19th century view of the building.

    The building as it burned. Confederate spies set it on fire during the Civil War, but that was not the blaze that did it in.

    Retired dealer and avid collector of U.S. type coins, 19th century presidential campaign medalets and selected medals. In recent years I have been working on a set of British coins - at least one coin from each king or queen who issued pieces that are collectible.
  • WillieBoyd2WillieBoyd2 Posts: 3,657 ✭✭✭✭✭

    I have had this token since the mid 1960's and have not been able to identify it or the Colonial Fund, except that it is not the current one.

    image
    Colonial Fund 51st Anniversary
    White metal, 37 mm, 18.52 gm

    Obverse:
    THE COLONIAL FUND INC.
    51ST. ANNIVERSARY YEAR
    THIS IS NOT A PROSPECTUS

    Reverse:
    IDLE DOLLARS EARN NO INCOME
    THE COLONIAL FUND INC.
    OVER 50 YEARS INVESTMENT MANAGEMENT EXPERIENCE
    COLONIAL DISTRIBUTORS INC.

    :)

    http://www.brianrxm.com
    The Mysterious Egyptian Magic Coin
    Coins in Movies and Coins on Television
    The San Francisco 1949 Mexico 1898 Peso Restrike


  • RegulatedRegulated Posts: 2,965 ✭✭✭✭✭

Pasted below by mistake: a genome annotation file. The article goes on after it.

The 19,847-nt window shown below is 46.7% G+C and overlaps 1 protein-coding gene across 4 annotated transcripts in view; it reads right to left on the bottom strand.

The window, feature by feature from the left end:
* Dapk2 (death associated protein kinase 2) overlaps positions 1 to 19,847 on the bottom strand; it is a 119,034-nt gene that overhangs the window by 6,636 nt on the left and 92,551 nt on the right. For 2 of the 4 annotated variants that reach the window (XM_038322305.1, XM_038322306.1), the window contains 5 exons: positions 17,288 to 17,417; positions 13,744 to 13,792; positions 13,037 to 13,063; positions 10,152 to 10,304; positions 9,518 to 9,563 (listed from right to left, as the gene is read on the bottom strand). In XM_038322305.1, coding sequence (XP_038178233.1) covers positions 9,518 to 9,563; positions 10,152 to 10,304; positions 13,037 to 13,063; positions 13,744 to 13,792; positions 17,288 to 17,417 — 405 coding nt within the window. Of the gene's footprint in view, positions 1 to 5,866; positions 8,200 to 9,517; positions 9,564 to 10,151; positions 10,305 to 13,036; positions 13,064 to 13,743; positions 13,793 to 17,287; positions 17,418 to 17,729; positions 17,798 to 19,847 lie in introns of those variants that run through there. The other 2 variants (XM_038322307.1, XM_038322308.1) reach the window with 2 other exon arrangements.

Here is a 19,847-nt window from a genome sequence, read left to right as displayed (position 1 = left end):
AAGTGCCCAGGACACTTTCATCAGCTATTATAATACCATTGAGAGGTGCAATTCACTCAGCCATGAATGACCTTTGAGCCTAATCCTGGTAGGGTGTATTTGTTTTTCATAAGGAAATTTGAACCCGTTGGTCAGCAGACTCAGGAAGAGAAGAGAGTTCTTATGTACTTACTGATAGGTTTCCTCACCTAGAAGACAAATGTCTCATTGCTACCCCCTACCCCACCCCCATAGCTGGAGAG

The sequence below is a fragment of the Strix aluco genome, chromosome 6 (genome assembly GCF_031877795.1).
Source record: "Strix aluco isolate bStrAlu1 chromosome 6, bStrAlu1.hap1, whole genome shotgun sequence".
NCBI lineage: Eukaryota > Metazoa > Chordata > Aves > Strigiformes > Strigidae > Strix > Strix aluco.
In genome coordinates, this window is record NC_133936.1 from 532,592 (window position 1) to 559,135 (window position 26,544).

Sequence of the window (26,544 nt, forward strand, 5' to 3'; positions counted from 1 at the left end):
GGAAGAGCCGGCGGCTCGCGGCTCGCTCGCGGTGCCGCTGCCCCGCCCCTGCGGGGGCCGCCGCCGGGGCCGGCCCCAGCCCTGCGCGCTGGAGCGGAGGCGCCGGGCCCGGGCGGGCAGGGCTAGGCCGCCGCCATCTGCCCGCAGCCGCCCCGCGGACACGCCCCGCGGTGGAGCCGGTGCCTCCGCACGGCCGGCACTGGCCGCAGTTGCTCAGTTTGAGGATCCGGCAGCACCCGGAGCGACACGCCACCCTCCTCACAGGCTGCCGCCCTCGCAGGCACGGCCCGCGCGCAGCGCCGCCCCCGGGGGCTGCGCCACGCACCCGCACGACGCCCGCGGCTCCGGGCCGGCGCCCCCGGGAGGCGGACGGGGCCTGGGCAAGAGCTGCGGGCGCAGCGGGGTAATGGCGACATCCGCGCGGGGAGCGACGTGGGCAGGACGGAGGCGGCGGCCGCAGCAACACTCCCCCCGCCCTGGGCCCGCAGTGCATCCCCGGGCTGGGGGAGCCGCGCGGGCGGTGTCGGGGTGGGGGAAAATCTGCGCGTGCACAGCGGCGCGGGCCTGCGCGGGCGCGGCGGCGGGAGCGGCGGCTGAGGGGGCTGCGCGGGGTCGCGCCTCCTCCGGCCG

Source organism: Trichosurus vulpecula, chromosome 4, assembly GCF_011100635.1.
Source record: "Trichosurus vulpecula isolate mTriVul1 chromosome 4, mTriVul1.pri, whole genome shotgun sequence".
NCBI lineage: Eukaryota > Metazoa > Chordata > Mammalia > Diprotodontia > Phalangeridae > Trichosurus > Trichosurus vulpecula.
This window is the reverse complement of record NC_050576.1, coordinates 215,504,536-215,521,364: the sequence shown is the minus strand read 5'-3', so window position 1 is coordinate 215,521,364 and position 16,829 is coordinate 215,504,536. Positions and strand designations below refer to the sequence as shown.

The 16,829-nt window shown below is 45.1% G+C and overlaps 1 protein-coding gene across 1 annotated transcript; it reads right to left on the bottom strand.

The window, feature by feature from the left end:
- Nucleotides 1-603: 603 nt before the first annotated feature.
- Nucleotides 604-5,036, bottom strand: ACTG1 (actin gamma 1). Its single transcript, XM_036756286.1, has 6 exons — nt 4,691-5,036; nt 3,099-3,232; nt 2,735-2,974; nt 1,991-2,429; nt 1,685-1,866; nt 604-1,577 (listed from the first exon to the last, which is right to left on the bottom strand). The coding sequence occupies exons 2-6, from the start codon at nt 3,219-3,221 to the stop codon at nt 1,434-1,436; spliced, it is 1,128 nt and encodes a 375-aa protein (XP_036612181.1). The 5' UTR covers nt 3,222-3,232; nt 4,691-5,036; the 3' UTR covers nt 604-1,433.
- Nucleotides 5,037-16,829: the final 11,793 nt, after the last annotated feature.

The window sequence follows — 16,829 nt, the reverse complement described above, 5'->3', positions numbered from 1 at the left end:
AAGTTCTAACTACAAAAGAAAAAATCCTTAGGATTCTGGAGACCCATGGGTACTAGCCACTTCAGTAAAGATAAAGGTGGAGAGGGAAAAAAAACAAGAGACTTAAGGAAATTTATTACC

The popular Betts-614A medal:

    (I love beating a dead horse).

    David McCarthy - Kagin's - IG: X_COINNERD_X

    What is now proved was once only imagined. - William Blake
  • ZoinsZoins Posts: 17,398 ✭✭✭✭✭
    edited February 12, 2019 4:36AM

    @Connecticoin said:
    All those coins in NGC prong holders might want to cross them to PCGS

    White metal is very soft so it's much better stored without prongs.

    Unfortunately the damage is done for many pieces but, thanks to @Broadstruck, NGC will now use prongless holders for white metal.

    Would this be a candidate for Coin Restoration Services:

    https://crsstockton.com/

  • ZoinsZoins Posts: 17,398 ✭✭✭✭✭
    edited February 13, 2019 8:03PM

    John Quinn Civil War store card by William Henry Bridgens in white metal. It's a R8 with 2 in MS63 and 1 in MS64.

  • ZoinsZoins Posts: 17,398 ✭✭✭✭✭
    edited February 13, 2019 8:14PM

    This one isn't mine but I just noticed that Steve Hayden also handled a MS63 of my token above.

    Given that only 3 specimens of this token are known, what are the chances that Hayden has also handled the 3rd specimen?

  • GluggoGluggo Posts: 2,169 ✭✭✭✭✭

    @Broadstruck said:

    @Gluggo said:
    I am pretty sure these are white medal but to tired to pull them out and certify.

    Your "I Take The Responsibility" HT-70 hard times token is Copper.

    Thank you for that, your correct a HT-70. I guess the color fooled me, but here is one.